I recently viewed a social media post with a picture of a small group of makers gathered in a shop, making and learning (or more precisely, learning and making). I noticed that each of the women, about six total, had on a large, white adhesive name tag. I couldn’t read the names in the photo, but my first thought was “there are six of them, one works at the shop…why are they wearing name tags?’ Also, this was a six hour class. I know some people have trouble with remembering names, but if I spend six hours with a small group of people, I am more likely to remember your name (at least in the moment) if there AREN’T name tags on the person. More importantly, I am more likely to get to know the person and find ways to make them memorable without being encumbered mentally by their name. Maybe this is just my problem, but this is also just my blog, so I am going to “unpack” this here.
What’s in a name? My name is not WHO I am. You know the drill: you arrive somewhere that is a collection of strangers (and oddly, usually strangers with something in common…a professional conference, a class, a parent meeting at school) and one of the first things you are expected to do is grab a name tag and apply it to your person. Then people wander the venue, talking to one another, sometimes glancing at each other’s name tag hoping to force some sort of familiarity right away. This doesn’t sit well with me. Speaking of sitting…the idea of name tags when there is very little social time and everyone is seated theatre style in a room MAKES NO SENSE. I’ve been known to write cheeky things on my name tag: His Wife, His Mother, Her Daughter, Forced To Attend… Most people find these names funny and they immediately identify me as “that funny woman” or “that odd woman who kept her name a secret”. Another thing that annoys me is when one is wearing a name tag and the reader mispronounces the wearer’s name. I’ve also been known to write my name out phonetically on name tags.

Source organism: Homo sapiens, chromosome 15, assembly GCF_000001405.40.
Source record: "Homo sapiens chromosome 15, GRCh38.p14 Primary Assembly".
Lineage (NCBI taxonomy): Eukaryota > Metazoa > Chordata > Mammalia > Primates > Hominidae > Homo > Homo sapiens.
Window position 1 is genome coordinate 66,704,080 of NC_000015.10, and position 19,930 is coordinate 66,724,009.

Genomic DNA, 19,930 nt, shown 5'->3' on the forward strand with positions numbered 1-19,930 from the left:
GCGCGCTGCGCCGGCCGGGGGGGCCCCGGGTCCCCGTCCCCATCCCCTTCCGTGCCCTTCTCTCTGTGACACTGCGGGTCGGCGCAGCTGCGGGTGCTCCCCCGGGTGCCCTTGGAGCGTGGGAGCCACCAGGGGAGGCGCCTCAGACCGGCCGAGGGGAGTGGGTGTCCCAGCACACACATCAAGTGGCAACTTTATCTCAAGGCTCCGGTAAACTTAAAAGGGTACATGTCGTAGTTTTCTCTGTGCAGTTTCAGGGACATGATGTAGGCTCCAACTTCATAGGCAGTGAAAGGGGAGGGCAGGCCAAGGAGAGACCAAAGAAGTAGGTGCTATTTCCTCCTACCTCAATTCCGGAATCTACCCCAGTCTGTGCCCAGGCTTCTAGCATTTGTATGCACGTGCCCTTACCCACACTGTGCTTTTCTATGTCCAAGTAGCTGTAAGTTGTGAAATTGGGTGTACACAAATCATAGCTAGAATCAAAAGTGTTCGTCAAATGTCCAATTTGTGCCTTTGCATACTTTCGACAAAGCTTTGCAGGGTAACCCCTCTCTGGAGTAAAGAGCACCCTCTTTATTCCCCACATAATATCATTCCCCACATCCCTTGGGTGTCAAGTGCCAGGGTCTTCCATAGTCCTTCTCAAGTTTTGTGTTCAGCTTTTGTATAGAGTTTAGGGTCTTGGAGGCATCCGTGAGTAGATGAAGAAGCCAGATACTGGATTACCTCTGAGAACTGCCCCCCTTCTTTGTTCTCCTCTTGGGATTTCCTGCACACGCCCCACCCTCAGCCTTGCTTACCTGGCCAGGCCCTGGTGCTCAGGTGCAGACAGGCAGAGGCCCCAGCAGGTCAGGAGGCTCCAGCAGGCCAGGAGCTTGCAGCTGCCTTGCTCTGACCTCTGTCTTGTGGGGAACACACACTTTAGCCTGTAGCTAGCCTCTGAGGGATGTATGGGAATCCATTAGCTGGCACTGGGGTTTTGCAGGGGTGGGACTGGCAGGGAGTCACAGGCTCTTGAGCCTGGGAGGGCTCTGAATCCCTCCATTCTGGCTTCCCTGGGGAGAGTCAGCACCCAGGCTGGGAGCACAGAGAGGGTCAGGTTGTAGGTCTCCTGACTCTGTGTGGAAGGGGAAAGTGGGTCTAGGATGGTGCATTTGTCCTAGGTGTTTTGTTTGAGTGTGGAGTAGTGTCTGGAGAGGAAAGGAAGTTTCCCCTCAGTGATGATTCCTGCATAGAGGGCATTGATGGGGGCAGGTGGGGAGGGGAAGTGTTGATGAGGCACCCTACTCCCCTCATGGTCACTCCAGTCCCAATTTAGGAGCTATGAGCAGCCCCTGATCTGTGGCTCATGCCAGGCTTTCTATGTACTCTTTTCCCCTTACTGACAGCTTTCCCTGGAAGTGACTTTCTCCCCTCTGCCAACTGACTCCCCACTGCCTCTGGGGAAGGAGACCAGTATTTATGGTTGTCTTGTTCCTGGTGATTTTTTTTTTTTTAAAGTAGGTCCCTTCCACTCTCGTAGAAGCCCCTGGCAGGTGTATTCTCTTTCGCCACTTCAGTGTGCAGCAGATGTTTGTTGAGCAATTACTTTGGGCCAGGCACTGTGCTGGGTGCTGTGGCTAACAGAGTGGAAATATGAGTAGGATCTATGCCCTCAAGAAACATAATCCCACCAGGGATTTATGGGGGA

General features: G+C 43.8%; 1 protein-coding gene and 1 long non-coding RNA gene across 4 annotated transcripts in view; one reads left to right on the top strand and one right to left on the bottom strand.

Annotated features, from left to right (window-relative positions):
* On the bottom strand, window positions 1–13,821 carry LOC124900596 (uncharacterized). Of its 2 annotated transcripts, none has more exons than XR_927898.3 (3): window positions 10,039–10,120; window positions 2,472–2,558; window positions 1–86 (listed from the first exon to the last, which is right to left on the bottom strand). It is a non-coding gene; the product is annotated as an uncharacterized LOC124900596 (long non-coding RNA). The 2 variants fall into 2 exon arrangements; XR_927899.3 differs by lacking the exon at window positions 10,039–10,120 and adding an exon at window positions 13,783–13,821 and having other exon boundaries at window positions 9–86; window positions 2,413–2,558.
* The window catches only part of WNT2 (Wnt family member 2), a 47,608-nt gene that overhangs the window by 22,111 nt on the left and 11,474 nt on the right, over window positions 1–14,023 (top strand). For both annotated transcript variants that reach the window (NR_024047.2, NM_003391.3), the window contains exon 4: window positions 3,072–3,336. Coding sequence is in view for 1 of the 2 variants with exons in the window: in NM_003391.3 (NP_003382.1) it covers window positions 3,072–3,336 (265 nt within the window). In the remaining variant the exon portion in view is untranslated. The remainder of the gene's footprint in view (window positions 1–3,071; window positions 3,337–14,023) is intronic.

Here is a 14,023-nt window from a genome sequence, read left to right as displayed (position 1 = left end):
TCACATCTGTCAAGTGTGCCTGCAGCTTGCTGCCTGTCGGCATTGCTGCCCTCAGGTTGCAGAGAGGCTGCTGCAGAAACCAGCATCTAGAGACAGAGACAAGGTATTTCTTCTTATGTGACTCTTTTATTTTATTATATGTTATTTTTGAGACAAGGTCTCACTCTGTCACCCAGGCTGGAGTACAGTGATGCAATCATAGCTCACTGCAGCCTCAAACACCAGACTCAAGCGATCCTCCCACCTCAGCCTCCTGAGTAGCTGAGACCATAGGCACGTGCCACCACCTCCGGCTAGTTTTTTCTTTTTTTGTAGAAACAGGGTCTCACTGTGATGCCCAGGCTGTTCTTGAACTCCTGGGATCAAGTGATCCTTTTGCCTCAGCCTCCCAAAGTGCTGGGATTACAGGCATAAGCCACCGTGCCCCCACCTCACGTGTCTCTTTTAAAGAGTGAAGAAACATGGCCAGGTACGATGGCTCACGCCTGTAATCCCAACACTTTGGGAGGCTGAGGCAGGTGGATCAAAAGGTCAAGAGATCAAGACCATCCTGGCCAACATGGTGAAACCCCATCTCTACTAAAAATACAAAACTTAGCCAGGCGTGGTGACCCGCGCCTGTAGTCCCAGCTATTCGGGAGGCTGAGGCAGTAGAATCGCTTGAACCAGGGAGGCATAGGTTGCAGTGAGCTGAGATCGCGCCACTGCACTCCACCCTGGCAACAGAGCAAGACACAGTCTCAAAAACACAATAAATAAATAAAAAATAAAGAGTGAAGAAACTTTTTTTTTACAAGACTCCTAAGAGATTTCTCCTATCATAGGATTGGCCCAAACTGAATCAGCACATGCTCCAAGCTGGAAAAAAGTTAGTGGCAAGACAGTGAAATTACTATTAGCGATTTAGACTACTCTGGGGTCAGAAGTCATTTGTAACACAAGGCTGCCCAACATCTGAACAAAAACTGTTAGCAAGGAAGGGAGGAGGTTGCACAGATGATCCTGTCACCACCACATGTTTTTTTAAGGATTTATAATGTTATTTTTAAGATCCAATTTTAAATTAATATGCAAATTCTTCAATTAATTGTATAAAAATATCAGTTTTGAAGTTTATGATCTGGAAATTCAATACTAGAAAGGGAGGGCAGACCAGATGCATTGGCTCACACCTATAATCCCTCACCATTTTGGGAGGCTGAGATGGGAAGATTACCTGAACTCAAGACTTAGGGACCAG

Getting to know you. (And do I need to know you, really? I may never see you again.) If I am not likely to see you ever again, do we really need to pretend to learn one another’s names? I think not. Usually, like in the case of the makers, if I have been in a class with a group of people, that meets more than once, I am likely to learn the names of my classmates and then when the class is over just as quickly forget them. We have limited space in our memories for information that doesn’t need to stay there. I empty that space for the myriad other things I’m trying not to forget on any given day. Having a stranger call me by my name with familiarity unsettles me too. And most of the time unless someone needs to specifically get my attention or call me across a room, it is unlikely that they are using my name at all. We all sit there for hours and never utter anyone’s name even though it is boldly pasted to their chest. Whose idea was it, way back when, to label people at meetings? I bet you it wasn’t anyone who felt themselves known or important. Just as an example, if I go to a fancy dinner party, at a catering hall, lets say, the guests are likely to be wearing name tags and the hosts are not. Another example, on The Price is Right, all of the contestants wear name tags, but the hosts, the models, the announcer/emcee does not. Lastly. awards shows…none of those folks wear name tags (and that would REALLY help me! I am becoming more unfamiliar and off trend, lol…THEY need those big, obnoxious TPIR name tags so I know whom to “Google” later. Ok, now that I think about it more, I guess my TV screen does give them name tags by way of projecting the name of said person on the screen. However, that is at the discretion of someone off screen…the director?…and that doesn’t help me identify all of the other people, say, at the Oscars who are not superstars or known to me.) I digress. I’d prefer people sharing a time and place together take the time to engage and try to be present in the moment and get to know the person they are talking to in a genuine way.